How dieting affects student life

By Athena Flores, Feb. 27, 2024

In the age of extensive diet fads and complex fashion trends, it is difficult yet nonetheless essential for college students living in the prime of their life to balance their daily obligations and their health.

It is a cycle known all too well on campus. Some students may grab an energy drink while running late to class and hope it suffices as breakfast or even snack on a vending machine granola bar and call it lunch.

Registered dietician and Cal Poly Pomona graduate, Stephanie Serpas Jacobo spent 10 years serving as an expert in nutrition in her community. Jacobo emphasizes that wellness and health look different for everyone because not everyone will eat or exercise the same amount. It is finding what works for each individual.

“Depending on the food we consume, our bodies will decipher how to store it, burn it and use it for energy,” Jacobo said. “The more nutritious food we nourish our body with, the more powerful and the stronger the microbiome can be in our gut. Since there is a gut-brain connection, there is a lot more signaling going on between our gut and our brain. This means more signaling for better moods and more focus, and then we can begin to expect optimal function for our organs.”

When it comes to dieting, Jacobo discussed what it means to be successful, when too much becomes harmful and how bodies can be affected. She also emphasized the importance of a good support system when dieting, whether it be a dietician, friend, family or even a counselor. Finding the line between healthy and extreme is thin and can be overwhelming to experience alone.

“Success is dependent on the person who is defining it,” Jacobo said. “Unfortunately, studies show that most people cannot keep (diet) eight off for more than a year. If there’s constant weight loss and weight gain you might start noticing changes in your heart rate, your mood, your blood values.”

Jacobo will be teaming up with the Native American Student Center and the Estudiante de Dietetica Program in an upcoming campus event called “Native Healing Foods Spring Symposium” and encourages any students or staff who are interested in learning more about food health to attend.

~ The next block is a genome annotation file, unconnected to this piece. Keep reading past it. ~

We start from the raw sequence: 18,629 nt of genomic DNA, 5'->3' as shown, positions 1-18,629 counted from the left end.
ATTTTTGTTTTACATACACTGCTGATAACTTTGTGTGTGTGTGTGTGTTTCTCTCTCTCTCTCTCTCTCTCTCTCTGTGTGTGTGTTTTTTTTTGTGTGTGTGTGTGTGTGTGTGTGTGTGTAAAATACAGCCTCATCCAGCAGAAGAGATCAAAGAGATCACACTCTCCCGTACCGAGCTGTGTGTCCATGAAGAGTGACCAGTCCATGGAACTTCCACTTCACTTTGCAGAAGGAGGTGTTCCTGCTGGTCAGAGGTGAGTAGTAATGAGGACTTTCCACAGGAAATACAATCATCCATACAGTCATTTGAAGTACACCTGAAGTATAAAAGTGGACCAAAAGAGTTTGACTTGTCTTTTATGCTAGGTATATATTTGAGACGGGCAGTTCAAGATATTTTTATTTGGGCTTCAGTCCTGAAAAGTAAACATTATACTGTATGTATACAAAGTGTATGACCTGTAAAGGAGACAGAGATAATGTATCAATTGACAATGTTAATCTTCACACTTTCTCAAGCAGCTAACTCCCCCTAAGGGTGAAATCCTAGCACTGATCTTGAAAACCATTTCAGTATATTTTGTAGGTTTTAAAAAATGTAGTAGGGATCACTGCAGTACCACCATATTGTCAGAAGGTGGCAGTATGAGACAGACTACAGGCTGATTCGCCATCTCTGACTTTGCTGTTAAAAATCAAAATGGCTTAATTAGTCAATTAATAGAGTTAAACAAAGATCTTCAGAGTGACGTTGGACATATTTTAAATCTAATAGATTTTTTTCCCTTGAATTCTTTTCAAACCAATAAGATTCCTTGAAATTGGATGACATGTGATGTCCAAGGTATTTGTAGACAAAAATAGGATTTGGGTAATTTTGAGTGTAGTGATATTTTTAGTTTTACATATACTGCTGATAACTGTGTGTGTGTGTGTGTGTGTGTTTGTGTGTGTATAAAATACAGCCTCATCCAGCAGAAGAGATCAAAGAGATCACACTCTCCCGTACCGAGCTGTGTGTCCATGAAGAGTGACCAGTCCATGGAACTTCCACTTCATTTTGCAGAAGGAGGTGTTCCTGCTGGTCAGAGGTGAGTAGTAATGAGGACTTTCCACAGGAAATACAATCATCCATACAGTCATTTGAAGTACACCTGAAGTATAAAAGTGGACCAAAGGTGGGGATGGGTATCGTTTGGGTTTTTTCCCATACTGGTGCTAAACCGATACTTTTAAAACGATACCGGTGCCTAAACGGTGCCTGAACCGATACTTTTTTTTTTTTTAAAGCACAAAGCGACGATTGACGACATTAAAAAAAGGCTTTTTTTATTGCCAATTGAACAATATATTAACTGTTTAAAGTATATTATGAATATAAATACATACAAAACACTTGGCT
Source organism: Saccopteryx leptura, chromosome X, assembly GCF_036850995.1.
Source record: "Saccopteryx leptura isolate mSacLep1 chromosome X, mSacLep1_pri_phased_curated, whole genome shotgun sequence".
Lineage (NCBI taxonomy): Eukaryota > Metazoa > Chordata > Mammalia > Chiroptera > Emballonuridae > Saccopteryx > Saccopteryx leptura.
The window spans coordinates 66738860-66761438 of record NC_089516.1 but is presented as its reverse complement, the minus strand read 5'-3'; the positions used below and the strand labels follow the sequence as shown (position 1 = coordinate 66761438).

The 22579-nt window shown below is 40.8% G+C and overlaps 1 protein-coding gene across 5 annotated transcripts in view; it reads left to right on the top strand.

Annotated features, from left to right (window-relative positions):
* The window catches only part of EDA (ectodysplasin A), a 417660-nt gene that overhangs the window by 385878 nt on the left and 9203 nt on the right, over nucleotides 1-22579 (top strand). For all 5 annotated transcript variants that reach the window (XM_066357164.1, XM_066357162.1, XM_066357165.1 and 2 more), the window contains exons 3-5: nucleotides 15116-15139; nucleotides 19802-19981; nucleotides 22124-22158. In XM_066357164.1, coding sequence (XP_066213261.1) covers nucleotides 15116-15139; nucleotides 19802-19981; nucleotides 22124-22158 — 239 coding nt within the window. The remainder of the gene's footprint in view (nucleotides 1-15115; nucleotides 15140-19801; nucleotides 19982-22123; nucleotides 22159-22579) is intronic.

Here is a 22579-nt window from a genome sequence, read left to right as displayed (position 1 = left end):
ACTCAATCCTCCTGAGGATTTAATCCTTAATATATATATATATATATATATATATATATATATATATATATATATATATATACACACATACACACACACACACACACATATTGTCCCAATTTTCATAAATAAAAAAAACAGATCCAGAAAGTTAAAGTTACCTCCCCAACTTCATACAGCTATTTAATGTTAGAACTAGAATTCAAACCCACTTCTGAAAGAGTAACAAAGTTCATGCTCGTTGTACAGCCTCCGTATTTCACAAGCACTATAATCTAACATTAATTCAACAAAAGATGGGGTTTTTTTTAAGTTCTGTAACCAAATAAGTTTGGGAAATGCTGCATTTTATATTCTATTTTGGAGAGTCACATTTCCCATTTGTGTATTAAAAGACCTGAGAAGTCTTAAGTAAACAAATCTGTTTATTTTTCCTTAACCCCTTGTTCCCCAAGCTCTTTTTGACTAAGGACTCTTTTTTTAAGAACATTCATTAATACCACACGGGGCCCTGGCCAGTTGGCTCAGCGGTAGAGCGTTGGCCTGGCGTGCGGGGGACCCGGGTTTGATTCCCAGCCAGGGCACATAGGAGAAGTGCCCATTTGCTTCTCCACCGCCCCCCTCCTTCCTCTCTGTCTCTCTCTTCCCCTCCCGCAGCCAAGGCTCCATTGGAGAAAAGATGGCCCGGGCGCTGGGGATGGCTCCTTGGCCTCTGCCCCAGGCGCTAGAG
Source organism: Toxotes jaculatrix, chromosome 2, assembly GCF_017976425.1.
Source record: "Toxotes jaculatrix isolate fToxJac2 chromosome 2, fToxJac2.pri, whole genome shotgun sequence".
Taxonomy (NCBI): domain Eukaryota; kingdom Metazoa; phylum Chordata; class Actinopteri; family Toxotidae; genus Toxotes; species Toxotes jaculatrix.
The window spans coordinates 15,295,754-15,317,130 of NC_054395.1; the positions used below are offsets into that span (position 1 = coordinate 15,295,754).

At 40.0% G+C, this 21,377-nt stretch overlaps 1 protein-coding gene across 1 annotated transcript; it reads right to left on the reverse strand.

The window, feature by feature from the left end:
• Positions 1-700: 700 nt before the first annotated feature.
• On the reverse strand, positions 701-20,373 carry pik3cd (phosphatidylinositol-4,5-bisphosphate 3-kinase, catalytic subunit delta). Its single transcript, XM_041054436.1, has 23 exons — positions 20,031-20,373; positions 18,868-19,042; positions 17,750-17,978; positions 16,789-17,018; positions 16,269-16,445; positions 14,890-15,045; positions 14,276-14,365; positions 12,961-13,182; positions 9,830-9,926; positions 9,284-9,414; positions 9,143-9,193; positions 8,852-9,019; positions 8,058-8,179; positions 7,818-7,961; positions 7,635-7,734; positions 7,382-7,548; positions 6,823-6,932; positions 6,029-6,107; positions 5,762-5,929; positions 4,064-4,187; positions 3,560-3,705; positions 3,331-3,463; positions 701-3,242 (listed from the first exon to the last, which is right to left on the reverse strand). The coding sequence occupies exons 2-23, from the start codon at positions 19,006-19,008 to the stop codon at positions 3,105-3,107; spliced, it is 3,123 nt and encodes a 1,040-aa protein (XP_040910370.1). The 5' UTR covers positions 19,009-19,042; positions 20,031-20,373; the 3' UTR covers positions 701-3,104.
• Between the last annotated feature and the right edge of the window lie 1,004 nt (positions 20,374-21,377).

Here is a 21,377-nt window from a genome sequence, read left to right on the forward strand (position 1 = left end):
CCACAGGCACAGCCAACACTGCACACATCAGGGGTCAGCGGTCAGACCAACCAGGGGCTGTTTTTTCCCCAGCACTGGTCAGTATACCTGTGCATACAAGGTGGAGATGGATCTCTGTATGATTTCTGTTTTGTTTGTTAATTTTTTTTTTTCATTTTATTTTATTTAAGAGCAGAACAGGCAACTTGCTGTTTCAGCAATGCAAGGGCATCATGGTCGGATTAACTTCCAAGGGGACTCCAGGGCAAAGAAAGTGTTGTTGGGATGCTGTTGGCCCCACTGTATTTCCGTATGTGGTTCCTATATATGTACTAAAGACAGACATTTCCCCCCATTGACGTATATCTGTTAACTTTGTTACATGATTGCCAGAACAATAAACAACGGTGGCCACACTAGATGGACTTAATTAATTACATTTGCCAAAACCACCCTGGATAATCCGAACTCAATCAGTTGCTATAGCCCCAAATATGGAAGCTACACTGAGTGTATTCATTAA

This societal obsession with dieting combined with a lack of knowledge undermines the importance of nutrition and health as many mistakenly equate restrictive eating and skewed body images to healthier lifestyles. U.S. News reasons that this might be because our culture equates being thin with attractiveness, health and other positive attributes. In reality, according to many dietary and health experts, the food people consume is directly related to their brain and bodily function.

A 2021 Harvard Public Health article further explained this correlation. According to the Harvard article researchers, stress is a prominent factor in nutrient-lacking bodies. As students already deal with a substantial amount of stress, whether it is due to financial aid, exams or everything in between, their bodies require a larger amount of energy and nutrients. A lack of time or motivation to eat well-balanced meals further aggravates the stress and can negatively impact brain function. In fact, amplified stress may also cause an increased intake of unhealthy foods in some people known as stress eating.

CPP Environmental Biology student, Alexandra Alvarez, has first-hand experience with diet culture and the role it played in her life growing up.

“Diet culture has affected me ever since high school,” Alvarez said. “I tried multiple diets such as keto and intermediate fasting and even became pescatarian for some time. Although I tried these diets, I did not see any benefits or improvements from them mainly because I was still a growing teenager, and it was difficult to stay consistent.”

What exactly is a healthy diet? The Centers for Disease Control and Prevention emphasizes a healthy balance of whole grains, fruits, vegetables, low-fat dairy products and a variety of proteins, such as poultry, nuts, seeds and seafood. The most important thing is finding a good balance of what works.

Mt. Sac Nursing student, Mason Bluethman, has incorporated a healthy diet into his life ever since learning about the detrimental effects of food.

“It’s one of the first things we learn in anatomy class,” Bluethman said. “Food wise, your body simply requires fats, carbs and protein to be healthy and functioning.”

He acknowledged before his stressful nursing courses, he too, succumbed to the harmful effects of dieting.

“I simply cannot focus when I don’t feed my body,” Bluethman said. “I have tried out a couple of those popular diets and they haven’t worked for me. I always end up hungry and then in a bad mood for the rest of the day. I knew as soon as I started school, I had to take care of myself to keep sane.”

Jacobo offered that being healthy does not always mean cutting out the foods that people love, but instead adding in the ones that are good for them. Those starting their health journey and straying away from diet culture can find resources on the CPP campus at the Student Health and Wellness Center, where they provide pamphlets, peer education and occasionally workshops pertaining to healthy lifestyles.

Graphic courtesy of Lauren Wong

Feature image courtesy of Lauren Wong

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